Pakistan Army units last week moved into Baluchistan, Pakistan's mountainous north-western province to quell guerrilla activities in the area.
AIR V. Rugged mountain terrain in Baluchistan (2 shots)
GV PAN from village of Maiwand to village
GV Army helicopters arriving and landing with local tribesmen looking on (4 shots)
GV Villagers queueing
GV Food being unloaded from helicopters and onto lorry (3 shots)
GV PAN Villagers questioned by troops
CU Soldier examining captured weapons (2 shots)
SV Children waiting for food
SV Man issuing flour to villagers
SV Villagers leaving
GV Mountains outside village with troops guarding pass (3 shots)
LV Troops along ridge on mountain patrol
Initials ES. 1533 ES. 1600
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Background: Pakistan Army units last week moved into Baluchistan, Pakistan's mountainous north-western province to quell guerrilla activities in the area.
Eight local militiamen have been killed near Sibi about 50 miles (80 kms) from the provincial capital by guerrillas of the Marria and Mengal tribes. Railway tracks have also been blocked, trains and buses fired on, and telephone exchanges burned.
The Provincial Government has said the guerrilla activities are aimed at setting up a separate state for Baluchistan. It has blamed tow former leaders of the provincial government, Mr. Atuallah Mengal, Chief Minister until his removal in February this year, and Khair Baksh Marri, a member of the national and provincial assemblies, for the guerrilla operations.
There has been an upsurge in activities against the Government since the induction into office of what are held to be minority groups in Baluchistan. The reason given for the removal of Mr. Mengal's Government was their "consistent flouting of Federal directives".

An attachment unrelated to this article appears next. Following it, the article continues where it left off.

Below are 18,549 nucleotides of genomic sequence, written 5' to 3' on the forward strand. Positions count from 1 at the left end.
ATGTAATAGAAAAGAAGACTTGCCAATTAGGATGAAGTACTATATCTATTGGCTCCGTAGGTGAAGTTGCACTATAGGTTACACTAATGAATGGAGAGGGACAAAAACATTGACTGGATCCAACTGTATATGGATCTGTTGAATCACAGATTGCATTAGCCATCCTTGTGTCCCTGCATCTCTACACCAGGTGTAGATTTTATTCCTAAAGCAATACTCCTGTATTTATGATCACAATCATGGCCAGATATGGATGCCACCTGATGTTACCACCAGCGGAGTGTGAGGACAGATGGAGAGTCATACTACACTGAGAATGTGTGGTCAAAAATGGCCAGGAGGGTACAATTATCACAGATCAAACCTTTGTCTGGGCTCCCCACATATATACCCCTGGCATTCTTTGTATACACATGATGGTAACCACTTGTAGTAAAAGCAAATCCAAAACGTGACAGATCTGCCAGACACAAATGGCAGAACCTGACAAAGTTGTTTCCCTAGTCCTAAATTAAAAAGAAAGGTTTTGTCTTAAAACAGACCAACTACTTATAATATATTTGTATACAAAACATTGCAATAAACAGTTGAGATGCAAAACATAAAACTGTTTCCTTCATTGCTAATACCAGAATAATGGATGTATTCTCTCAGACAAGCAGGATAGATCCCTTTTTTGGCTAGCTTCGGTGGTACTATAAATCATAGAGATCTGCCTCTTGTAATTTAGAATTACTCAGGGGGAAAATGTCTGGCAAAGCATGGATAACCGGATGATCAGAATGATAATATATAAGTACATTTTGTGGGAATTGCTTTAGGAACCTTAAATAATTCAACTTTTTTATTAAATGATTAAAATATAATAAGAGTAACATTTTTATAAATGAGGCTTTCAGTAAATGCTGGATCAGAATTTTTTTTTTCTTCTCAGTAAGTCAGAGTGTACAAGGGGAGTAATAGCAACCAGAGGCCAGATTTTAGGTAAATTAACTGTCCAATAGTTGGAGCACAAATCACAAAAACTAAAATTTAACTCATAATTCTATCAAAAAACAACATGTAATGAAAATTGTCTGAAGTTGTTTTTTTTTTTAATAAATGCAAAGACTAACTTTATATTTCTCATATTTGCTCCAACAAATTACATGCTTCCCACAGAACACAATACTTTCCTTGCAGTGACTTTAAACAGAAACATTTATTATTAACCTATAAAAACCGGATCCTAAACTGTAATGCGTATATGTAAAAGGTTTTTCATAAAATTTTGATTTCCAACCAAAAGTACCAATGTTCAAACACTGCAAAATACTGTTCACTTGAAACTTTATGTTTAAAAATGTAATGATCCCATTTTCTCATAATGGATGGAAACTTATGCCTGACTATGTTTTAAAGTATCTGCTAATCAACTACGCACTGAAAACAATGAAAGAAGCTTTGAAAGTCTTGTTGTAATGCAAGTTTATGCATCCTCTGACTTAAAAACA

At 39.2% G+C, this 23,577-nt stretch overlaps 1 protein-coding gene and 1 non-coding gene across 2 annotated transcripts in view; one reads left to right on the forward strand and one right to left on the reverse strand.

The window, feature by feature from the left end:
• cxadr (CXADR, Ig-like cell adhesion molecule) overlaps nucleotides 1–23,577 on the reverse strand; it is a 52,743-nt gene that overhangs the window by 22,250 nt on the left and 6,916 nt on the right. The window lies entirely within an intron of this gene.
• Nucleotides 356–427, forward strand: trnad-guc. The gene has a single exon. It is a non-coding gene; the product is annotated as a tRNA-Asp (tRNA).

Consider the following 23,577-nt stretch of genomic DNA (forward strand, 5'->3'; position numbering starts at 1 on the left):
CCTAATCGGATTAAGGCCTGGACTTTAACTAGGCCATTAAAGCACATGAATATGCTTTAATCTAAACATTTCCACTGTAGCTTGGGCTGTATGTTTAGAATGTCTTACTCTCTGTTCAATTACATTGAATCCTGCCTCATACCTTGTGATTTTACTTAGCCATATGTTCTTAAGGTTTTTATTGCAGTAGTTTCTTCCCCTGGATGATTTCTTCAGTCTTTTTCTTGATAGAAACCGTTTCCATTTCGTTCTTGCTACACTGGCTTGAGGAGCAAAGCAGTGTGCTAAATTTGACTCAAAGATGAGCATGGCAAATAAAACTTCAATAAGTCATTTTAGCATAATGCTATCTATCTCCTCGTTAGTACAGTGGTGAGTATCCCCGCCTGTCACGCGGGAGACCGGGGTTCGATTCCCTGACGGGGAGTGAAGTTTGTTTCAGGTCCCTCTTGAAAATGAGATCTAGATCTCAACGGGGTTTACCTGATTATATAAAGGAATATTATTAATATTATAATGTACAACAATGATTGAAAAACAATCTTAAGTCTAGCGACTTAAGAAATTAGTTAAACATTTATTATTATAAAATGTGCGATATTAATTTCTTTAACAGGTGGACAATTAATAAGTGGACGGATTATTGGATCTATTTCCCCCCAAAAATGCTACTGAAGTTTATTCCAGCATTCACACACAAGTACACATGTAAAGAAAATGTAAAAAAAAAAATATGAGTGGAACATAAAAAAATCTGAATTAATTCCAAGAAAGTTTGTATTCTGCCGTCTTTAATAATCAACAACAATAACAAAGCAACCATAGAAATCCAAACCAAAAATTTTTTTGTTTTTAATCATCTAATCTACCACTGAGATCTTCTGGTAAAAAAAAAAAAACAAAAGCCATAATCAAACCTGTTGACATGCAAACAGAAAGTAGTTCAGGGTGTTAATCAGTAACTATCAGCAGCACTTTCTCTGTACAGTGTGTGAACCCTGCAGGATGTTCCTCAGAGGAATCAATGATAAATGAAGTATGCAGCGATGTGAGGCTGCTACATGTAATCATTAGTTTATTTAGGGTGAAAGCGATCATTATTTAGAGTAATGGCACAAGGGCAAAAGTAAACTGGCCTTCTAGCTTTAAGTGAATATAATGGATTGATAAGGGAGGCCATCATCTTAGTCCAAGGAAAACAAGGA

On Sunday (May 27), Pakistan's Foreign Minister Mr. Aziz Ahmed speaking in a National Assembly debate, said that Pakistan troops sent into Baluchistan last week to quell disorders, had not fired a single shot. It was simply a case he said, of Federal forces going to the aid of the provincial government to combat the activities of certain criminals.
In an earlier debate on the situation last Friday (May 25) an Opposition Assembly member from Baluchistan denied that there was a secessionist movement in the province.
He said the people of Baluchistan had nowhere to go except Pakistan and there was no reason or excuse for them to embark on a secessionist course. They were being persecuted because they stood for democracy and would not let their rights be trampled on by anyone.
Life is now reported top be back to normal in the area and the authorities are arranging medical relief and better water and food supplies. The Army has also begun surveying a route for the construction of a shingle road to open up some of Pakistan's most rugged and difficult terrain.
Baluchistan covers nearly half of Pakistan, but has only two million of Pakistan's 56-million population.
SYNOPSIS: Units of the Pakistan Army have been sent into action in Baluchistan to quell the disorder by local tribesmen. The Provincial Government which asked for army help say the guerrillas aim to set up a separate state of Baluchistan. They have blamed two former leaders of the provincial government, including Mr. Atallah Mengal, ex-Chief Minister, for the guerrilla operations.
The disorders have cut food supplies to the area and the Army have been bringing in food by helicopters to this remote village of Maiwand, for distribution by lorry.
Mr. Mengal's Government and the Provincial Governor were dismissed in February because it was alleged they had consistently flouted directives of the Federal Government.
There has been an upsurge in anti-Government activities since what are held to be minority groups came to power in the Baluchistan Assembly. But Pakistan's Foreign Minster Mr. Aziz Ahmed says the troops in Baluchistan have not fired a single shot and that calm has been restored in the troubled areas.
The authorities are now arranging medical relied and better water and food supplies for the area. They have also begun surveying a route for the building of a shingle road to open up some of Pakistan's most remote and inaccessible territory.
Baluchistan covers nearly half of Pakistan but has a population of only two million people -- and maintaining law and order is a difficult task.